Enter The Duke of Wellington, the most outstanding defensive military leader. On the 18th June 1815, Napoleon was defeated by British and Prussian Troops at the Battle of Waterloo. The Duke was a tough gentleman, but he knew how to look after his men. Waterproof boots (wellies or Wellington boots) kept soldiers marching feet healthy, good food made them strong, and decent clothing kept them warm. Then add excellent military training and discipline. The austere tome of the Duke of Wellington is just a few meters away from Lord Nelson.

Other large memorial statues stand guard around the church; something Wren would not have liked, as it disturbed his clean lines. These statues look like ‘a race of giant heroes’ ready to come to life when needed. 

The mosaics
One of the glories of St Paul’s is the mosaics in the eastern half of the church. Famously Queen Victoria disliked the grey and un-devotional atmosphere. Colourful mosaics were installed during the last 40 years of the 19th Century in the saucer domes and aisles. The stunning design delights people from around the world. 

The war years
Sir Winston Churchill made it clear to protect St Paul’s Cathedral at all cost. For people to see the magnificent dome of the Cathedral destroyed would have been a psychological punch in the guts. Brave firefighters stood on the roof of St Paul’s ready to extinguish firebombs; it must have been a terrifying job. There is an impressive memorial to those brave firefighters on the street outside; your guide will show you, you may be a firefighter or have a family member in the service back home.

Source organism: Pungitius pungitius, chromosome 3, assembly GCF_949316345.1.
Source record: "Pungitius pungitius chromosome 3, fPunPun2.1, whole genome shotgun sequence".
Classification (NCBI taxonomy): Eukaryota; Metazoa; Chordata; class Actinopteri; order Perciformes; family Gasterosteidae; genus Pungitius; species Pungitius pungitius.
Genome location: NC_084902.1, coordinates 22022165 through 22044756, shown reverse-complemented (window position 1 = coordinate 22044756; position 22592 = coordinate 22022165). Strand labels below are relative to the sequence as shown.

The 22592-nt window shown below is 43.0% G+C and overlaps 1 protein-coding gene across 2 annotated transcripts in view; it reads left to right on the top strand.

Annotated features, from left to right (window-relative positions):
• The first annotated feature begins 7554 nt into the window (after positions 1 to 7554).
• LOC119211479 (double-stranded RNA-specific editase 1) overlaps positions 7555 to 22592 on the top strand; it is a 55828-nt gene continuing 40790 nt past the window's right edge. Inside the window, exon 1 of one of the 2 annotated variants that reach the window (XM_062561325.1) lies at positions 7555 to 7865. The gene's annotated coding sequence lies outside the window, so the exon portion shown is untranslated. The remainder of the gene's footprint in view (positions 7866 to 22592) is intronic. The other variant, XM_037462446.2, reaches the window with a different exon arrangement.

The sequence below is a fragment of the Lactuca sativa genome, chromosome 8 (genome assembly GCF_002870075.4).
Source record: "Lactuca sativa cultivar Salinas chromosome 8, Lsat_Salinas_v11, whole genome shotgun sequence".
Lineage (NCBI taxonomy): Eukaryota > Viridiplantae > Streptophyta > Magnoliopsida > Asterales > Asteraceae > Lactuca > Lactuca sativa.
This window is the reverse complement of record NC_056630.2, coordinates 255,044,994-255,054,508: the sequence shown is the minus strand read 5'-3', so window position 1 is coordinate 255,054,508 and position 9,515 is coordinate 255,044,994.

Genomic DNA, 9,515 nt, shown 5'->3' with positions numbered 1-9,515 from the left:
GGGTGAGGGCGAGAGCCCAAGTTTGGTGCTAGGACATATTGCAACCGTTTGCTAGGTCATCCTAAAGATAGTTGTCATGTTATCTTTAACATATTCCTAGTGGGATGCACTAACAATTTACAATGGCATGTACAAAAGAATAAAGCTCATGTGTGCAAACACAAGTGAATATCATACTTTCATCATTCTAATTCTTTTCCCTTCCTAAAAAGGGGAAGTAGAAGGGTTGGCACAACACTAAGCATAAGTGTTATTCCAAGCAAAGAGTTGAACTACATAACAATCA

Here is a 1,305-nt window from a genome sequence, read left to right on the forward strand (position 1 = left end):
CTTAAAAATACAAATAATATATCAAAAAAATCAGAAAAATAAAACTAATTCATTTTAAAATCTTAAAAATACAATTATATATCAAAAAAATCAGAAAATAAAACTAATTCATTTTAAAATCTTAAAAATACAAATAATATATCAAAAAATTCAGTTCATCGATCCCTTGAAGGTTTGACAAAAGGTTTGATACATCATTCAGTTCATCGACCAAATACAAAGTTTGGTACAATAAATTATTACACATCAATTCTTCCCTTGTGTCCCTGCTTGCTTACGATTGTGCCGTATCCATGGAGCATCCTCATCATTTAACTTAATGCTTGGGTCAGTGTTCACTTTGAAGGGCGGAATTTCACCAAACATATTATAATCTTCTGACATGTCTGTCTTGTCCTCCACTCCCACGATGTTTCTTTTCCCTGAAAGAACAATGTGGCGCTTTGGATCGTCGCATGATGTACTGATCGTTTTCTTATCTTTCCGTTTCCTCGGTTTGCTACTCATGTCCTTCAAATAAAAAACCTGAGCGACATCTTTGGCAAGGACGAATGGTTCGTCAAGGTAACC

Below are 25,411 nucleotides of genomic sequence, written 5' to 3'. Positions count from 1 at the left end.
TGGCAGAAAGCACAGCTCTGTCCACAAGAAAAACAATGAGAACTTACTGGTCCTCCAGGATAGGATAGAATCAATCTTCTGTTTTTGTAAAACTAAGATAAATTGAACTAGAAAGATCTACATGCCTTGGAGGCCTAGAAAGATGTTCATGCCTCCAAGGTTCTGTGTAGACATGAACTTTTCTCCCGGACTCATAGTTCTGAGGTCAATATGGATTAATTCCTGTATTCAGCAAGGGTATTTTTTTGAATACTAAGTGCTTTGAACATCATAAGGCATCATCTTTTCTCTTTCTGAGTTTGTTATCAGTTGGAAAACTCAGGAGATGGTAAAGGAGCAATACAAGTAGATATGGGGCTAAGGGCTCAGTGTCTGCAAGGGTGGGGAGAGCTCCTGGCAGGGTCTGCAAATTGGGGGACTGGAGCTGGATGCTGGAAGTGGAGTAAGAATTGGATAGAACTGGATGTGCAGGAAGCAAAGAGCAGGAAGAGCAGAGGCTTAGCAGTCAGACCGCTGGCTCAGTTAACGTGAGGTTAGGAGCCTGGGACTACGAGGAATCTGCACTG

Bombs landed on the east end of St Paul’s and transepts, destroying only portions. The damage was repairable. Imagine the morning after a terrible raid and looking to the skyline with St Paul’s obscured by dark smoke, then the breeze blows the awful dark gas clouds to one side, like curtains parting on a stage to reveal and the majesty of St Paul’s giving hope to the people. 

Touring and accommodation
The best places to stay in London are Mayfair, St James, and the Royal Borough of Kensington. If you are considering day tours from London, staying further west in Kensington makes sense. Harrods and Hyde Park are close. Staying in Mayfair and St James will give you easy access to Green Park, Buckingham Palace, Hyde Park and high-end shops. The theatre district called the ‘West End’ is a short hop too. 

Our Tour Designers are here to customise your private tours of London and day tours from London. Tell us about you and your interests, and we will create a tailor-made tour. Our Old City of London tour features St Paul's Cathedral. However, we can tailor a tour of London for you. 

If this is your first time to England, we would recommend a custom version of your Town and Country Tour; it covers the famous places and allows you to utilise your private driver-guide by getting-off-the-beaten-path. Our Classic tour of Ireland is a good place to start for the first trip to Ireland, and we suggest the Classic tour of Scotland for your first trip to the bonny Highlands. Merging Wales with England makes for a dynamic experience of mountains, stately homes and cosy country pubs.

Architectural Masterpiece

One of the Greatest Baroque Churches in the World

  • VIP Tours Available
  • Climb the Dome
  • Evensong Experience Available
  • Join Prayers
  • Henry Moore Sculpture
  • Experience the Whispering Gallery